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It’s Time For Russia’s Remaining Jews To Leave

“If necessary, just as we prevented the fall of Assad, we will prevent the fall of Putin

The IRGC has every reason to remain loyal to Russian President Vladimir Putin, who has deepened his military alliance with Iran in tandem with his aggression against Ukraine. Russia has been a key diplomatic and strategic ally of the Iranian mullahs, understanding very well their capacity to sow unrest in a region that has been dominated by U.S. interests for nearly a century. Their alliance was on show first during the Syrian civil war of the previous decade, where Putin and his IRGC acolytes butchered tens of thousands of civilians in order to maintain President Bashar Assad’s grip on power, and more recently, in Ukraine, where Russia has deployed hundreds of Iranian-manufactured attack drones to deadly effect against civilian and military targets.

It’s probably safe to assert that back in February 2022, when Putin launched his bloody invasion, no one in Moscow or Tehran imagined that the IRGC would be offering to defend the Kremlin from disgruntled mercenaries less than two years later. The fact that such a thought is even thinkable speaks volumes about the weakness creeping into the Russian dictator’s office.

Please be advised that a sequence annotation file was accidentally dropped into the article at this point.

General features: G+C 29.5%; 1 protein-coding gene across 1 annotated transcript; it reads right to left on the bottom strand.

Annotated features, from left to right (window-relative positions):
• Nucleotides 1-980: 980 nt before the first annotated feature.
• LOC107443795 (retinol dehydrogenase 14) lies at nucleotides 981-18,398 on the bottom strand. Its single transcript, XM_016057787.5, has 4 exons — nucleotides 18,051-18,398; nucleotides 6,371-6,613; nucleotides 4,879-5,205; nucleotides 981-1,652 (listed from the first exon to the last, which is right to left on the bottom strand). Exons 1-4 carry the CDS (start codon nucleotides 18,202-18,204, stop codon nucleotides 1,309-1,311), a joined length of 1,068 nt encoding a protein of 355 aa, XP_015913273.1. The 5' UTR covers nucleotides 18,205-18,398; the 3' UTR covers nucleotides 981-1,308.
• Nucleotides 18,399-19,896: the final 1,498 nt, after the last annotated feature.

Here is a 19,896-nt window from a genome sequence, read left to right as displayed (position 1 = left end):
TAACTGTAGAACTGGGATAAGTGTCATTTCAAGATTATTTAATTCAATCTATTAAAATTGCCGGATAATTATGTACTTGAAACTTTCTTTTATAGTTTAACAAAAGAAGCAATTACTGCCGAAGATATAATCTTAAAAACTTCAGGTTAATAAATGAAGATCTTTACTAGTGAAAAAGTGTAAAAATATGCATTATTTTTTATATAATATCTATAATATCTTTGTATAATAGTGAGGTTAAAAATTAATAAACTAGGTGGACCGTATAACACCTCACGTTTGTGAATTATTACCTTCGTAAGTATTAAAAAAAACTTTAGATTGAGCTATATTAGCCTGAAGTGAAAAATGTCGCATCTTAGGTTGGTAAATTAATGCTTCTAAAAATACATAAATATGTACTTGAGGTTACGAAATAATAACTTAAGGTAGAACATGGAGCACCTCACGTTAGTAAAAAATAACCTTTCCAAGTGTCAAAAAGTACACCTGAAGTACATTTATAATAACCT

A man waves the Russian national flag as the members of Wagner group prepare to pull out from the headquarters of the Southern Military District to return to their base in Rostov-on-Don late on June 24, 2023. A painful collapse of Putin’s regime could yet revive and unleash these historic forces. In the last week, the two Jewish clerics carrying the title of “Chief Rabbi of Ukraine, have warned that “pogroms” and violence could yet be the lot of Russia’s remaining Jews, urging them to get out as soon as possible.PHOTO BY STRINGER/AFP/GETTY IMAGES 

The message of both rabbis to their Russian brethren was simply this: Whichever way this situation plays out, it’s going to be very bad for you. “I didn’t have a platform for this, I just tried to tell them through social networks: get out of there, because it might be too late,” Rabbi Moshe Azman reflected on his efforts to reach the Jews of Russia in an interview with a Ukrainian outlet. Separately, Rabbi Yaakov Dov Bleich opined that Putin’s much-vaunted philosemitism may be a phantom. “Putin has been president or prime minister in Russia for 23 years. Over the years, he expelled 16 rabbis from Russia,” Rabbi Bleich observed in his interview. “As Putin says that he loves Jews so much, I have a question: If you love Jews, why have this attitude towards rabbis and towards the community? Why is there often such antisemitism from the Russian authorities?”



Produced in association with Jewish News Syndicate

Edited by Bilal Zafar Ranjha and Newsdesk Manager

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